3 items from 2015
Cinema’s Hidden Pearls – Part I
By Alex Simon
One of nature’s rarest items, a pearl is produced within the soft tissue (specifically the mantle) of a living shelled mollusk. Just like the shell of a clam, a pearl is composed of calcium carbonate in minute crystalline form, which has been deposited in concentric layers. Truly flawless pearls are infrequently produced in nature, and as a result, the pearl has become a metaphor for something rare, fine, admirable and valuable. Hidden pearls exist in the world of movies, as well: films that, in spite of being brilliantly crafted and executed, never got the audience they deserved beyond a cult following.
Here are a few of our favorite hidden pearls in the world of film:
1. Night Moves (1975)
- The Hollywood Interview.com
The horror landscape was changing by 1982. People were tiring of slashers; even the Halloween franchise decided to take a left (some would say wrong) turn away from Shatner masks and sharpened knives, and used the brand name to explore the holiday itself in the perpetually under-appreciated Season of The Witch. The genre seemed to be turning towards monsters, from large scale dread fests such as John Carpenter's The Thing to more intimate fare like Frank Henenlotter's Basket Case. The horror films of 1982 displayed a refreshing variety of ways to make audiences jump, squirm, gasp, smile, and when the occasion arose, vomit. The Beast Within giddily checks all the boxes.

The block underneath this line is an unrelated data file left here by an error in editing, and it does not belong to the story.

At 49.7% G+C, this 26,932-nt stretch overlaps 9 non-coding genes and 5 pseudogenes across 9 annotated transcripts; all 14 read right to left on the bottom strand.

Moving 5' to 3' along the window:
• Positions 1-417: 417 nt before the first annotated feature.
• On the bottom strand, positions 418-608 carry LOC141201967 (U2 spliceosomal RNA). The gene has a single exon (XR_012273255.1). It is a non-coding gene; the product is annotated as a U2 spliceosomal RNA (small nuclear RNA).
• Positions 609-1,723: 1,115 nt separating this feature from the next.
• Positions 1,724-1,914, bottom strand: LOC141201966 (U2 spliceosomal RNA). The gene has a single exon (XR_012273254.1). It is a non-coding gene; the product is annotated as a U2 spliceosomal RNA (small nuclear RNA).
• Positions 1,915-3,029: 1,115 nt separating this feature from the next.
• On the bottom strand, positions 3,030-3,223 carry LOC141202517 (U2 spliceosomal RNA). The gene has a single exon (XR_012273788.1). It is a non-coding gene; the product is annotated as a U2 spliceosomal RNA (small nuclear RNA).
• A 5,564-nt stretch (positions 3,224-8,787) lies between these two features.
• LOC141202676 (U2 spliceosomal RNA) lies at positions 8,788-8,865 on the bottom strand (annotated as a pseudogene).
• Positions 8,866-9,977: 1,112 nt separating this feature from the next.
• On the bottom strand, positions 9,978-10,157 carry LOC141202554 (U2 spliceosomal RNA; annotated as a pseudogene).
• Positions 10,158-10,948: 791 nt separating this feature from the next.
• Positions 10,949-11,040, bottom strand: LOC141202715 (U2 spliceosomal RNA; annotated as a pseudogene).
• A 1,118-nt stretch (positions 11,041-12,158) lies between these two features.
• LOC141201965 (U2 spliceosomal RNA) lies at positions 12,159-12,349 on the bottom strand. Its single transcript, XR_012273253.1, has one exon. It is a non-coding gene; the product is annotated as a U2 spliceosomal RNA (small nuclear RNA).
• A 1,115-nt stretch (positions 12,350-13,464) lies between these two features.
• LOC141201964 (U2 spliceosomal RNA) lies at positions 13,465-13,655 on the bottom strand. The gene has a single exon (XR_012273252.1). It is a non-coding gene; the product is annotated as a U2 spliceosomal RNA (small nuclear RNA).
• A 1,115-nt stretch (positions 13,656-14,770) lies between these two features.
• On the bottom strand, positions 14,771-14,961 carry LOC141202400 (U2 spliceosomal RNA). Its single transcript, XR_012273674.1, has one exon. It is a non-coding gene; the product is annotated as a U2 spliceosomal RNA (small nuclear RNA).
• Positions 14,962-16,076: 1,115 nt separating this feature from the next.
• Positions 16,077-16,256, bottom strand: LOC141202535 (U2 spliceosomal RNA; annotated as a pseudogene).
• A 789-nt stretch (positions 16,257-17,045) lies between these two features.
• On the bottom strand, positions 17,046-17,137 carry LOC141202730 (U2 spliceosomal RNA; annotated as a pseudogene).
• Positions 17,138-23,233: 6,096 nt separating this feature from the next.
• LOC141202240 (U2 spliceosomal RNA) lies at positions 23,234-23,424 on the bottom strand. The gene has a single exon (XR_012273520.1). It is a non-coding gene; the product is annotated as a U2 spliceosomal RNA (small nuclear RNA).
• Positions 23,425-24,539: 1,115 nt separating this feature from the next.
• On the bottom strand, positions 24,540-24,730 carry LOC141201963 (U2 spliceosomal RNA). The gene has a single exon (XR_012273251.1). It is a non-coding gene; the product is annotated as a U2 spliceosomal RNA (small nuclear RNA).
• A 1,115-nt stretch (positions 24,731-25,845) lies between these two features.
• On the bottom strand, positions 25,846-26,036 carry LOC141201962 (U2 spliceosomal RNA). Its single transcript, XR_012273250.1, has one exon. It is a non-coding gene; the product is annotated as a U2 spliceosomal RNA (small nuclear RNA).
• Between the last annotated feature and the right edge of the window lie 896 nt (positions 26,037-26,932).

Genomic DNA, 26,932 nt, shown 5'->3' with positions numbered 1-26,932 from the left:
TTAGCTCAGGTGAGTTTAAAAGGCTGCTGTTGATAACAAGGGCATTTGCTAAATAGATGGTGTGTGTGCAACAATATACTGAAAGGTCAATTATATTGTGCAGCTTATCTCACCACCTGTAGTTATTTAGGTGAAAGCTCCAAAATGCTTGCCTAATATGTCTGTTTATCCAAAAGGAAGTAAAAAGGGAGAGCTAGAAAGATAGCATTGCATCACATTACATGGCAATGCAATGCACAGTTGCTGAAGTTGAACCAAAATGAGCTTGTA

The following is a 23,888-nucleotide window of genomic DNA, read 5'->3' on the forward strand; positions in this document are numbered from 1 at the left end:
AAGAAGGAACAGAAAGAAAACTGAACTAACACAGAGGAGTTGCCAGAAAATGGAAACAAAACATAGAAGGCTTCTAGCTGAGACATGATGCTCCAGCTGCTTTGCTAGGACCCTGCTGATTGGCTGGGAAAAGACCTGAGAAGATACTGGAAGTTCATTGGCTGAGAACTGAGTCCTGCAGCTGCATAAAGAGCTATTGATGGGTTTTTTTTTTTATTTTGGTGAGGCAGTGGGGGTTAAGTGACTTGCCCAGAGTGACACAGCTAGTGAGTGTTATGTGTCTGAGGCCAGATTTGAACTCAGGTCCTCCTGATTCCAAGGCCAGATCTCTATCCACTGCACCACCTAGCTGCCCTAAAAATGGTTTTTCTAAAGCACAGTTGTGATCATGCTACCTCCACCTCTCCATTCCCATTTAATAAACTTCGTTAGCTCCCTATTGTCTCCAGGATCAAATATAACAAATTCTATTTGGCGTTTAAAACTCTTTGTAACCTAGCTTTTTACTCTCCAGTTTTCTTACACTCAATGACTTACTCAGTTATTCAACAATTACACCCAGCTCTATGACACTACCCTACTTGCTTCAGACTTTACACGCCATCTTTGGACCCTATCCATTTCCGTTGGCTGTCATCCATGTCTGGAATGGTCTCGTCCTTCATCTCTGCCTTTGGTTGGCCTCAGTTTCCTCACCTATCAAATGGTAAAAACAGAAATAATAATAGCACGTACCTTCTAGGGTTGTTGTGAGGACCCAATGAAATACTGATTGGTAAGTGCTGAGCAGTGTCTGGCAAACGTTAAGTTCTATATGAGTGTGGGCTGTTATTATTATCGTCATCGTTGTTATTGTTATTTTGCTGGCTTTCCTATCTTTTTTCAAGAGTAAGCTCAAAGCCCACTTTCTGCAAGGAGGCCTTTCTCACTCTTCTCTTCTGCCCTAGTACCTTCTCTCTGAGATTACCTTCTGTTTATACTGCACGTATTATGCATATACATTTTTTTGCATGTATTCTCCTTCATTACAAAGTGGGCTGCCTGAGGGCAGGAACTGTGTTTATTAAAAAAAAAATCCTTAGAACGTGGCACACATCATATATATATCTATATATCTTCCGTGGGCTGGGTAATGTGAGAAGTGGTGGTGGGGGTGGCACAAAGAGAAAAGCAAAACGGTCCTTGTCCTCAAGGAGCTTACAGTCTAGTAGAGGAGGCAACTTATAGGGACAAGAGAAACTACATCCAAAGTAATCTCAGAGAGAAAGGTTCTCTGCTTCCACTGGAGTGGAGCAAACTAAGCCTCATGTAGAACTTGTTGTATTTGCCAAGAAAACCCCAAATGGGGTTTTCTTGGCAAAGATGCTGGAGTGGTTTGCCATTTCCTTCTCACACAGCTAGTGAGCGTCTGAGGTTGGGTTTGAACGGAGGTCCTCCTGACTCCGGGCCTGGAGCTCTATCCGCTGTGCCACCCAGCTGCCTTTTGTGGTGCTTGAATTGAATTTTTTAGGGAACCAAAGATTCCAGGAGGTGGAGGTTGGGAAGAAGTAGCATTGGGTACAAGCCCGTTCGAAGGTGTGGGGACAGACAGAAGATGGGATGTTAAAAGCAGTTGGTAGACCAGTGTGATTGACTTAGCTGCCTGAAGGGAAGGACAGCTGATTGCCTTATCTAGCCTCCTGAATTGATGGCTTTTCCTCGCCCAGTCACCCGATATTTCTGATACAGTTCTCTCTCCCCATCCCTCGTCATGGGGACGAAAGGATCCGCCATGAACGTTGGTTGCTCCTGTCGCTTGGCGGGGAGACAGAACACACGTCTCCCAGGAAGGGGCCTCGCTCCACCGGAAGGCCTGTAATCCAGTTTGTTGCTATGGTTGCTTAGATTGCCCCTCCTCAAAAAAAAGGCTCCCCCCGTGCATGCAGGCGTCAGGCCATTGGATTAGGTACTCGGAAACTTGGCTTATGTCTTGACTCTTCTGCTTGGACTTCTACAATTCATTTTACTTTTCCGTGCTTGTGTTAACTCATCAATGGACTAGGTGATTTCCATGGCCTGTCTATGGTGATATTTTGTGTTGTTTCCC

Released in February by United Artists, the film took in a total of 7.7 million at the box office. Those were not great numbers, and the reviews were worse. Mainstream critics in general have never been kind to horror; almost »
- Scott Drebit
Pioneering woman director Lois Weber socially conscious drama 'Shoes' among Library of Congress' Packard Theater movies (photo: Mary MacLaren in 'Shoes') In February 2015, National Film Registry titles will be showcased at the Library of Congress' Packard Campus Theater – aka the Packard Campus for Audio Visual Conservation – in Culpeper, Virginia. These range from pioneering woman director Lois Weber's socially conscious 1916 drama Shoes to Robert Zemeckis' 1985 blockbuster Back to the Future. Another Packard Theater highlight next month is Sam Peckinpah's ultra-violent Western The Wild Bunch (1969), starring William Holden and Ernest Borgnine. Also, Howard Hawks' "anti-High Noon" Western Rio Bravo (1959), toplining John Wayne and Dean Martin. And George Cukor's costly remake of A Star Is Born (1954), featuring Academy Award nominees Judy Garland and James Mason in the old Janet Gaynor and Fredric March roles. There's more: Jeff Bridges delivers a colorful performance in »
- Andre Soares
3 items from 2015
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